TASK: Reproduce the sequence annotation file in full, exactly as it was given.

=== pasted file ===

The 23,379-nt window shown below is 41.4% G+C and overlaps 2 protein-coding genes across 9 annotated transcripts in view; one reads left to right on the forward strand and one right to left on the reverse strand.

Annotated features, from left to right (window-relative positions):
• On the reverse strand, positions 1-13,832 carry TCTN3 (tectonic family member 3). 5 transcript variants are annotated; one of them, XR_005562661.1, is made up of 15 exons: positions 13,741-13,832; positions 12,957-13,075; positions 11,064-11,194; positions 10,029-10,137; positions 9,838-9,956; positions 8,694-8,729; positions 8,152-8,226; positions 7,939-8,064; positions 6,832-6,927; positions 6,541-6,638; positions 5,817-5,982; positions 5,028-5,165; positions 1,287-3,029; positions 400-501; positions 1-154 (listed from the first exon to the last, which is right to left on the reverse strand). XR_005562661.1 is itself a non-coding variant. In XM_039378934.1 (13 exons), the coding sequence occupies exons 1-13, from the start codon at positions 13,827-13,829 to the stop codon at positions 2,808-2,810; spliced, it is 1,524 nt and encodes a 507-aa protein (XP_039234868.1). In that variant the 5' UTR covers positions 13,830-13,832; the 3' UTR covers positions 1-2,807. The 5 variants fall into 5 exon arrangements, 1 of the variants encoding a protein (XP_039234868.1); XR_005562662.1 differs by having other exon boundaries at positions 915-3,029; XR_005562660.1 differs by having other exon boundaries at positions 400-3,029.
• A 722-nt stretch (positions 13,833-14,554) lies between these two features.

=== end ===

The 23,379-nt window shown below is 41.4% G+C and overlaps 2 protein-coding genes across 9 annotated transcripts in view; one reads left to right on the forward strand and one right to left on the reverse strand.

Annotated features, from left to right (window-relative positions):
• On the reverse strand, positions 1-13,832 carry TCTN3 (tectonic family member 3). 5 transcript variants are annotated; one of them, XR_005562661.1, is made up of 15 exons: positions 13,741-13,832; positions 12,957-13,075; positions 11,064-11,194; positions 10,029-10,137; positions 9,838-9,956; positions 8,694-8,729; positions 8,152-8,226; positions 7,939-8,064; positions 6,832-6,927; positions 6,541-6,638; positions 5,817-5,982; positions 5,028-5,165; positions 1,287-3,029; positions 400-501; positions 1-154 (listed from the first exon to the last, which is right to left on the reverse strand). XR_005562661.1 is itself a non-coding variant. In XM_039378934.1 (13 exons), the coding sequence occupies exons 1-13, from the start codon at positions 13,827-13,829 to the stop codon at positions 2,808-2,810; spliced, it is 1,524 nt and encodes a 507-aa protein (XP_039234868.1). In that variant the 5' UTR covers positions 13,830-13,832; the 3' UTR covers positions 1-2,807. The 5 variants fall into 5 exon arrangements, 1 of the variants encoding a protein (XP_039234868.1); XR_005562662.1 differs by having other exon boundaries at positions 915-3,029; XR_005562660.1 differs by having other exon boundaries at positions 400-3,029.
• A 722-nt stretch (positions 13,833-14,554) lies between these two features.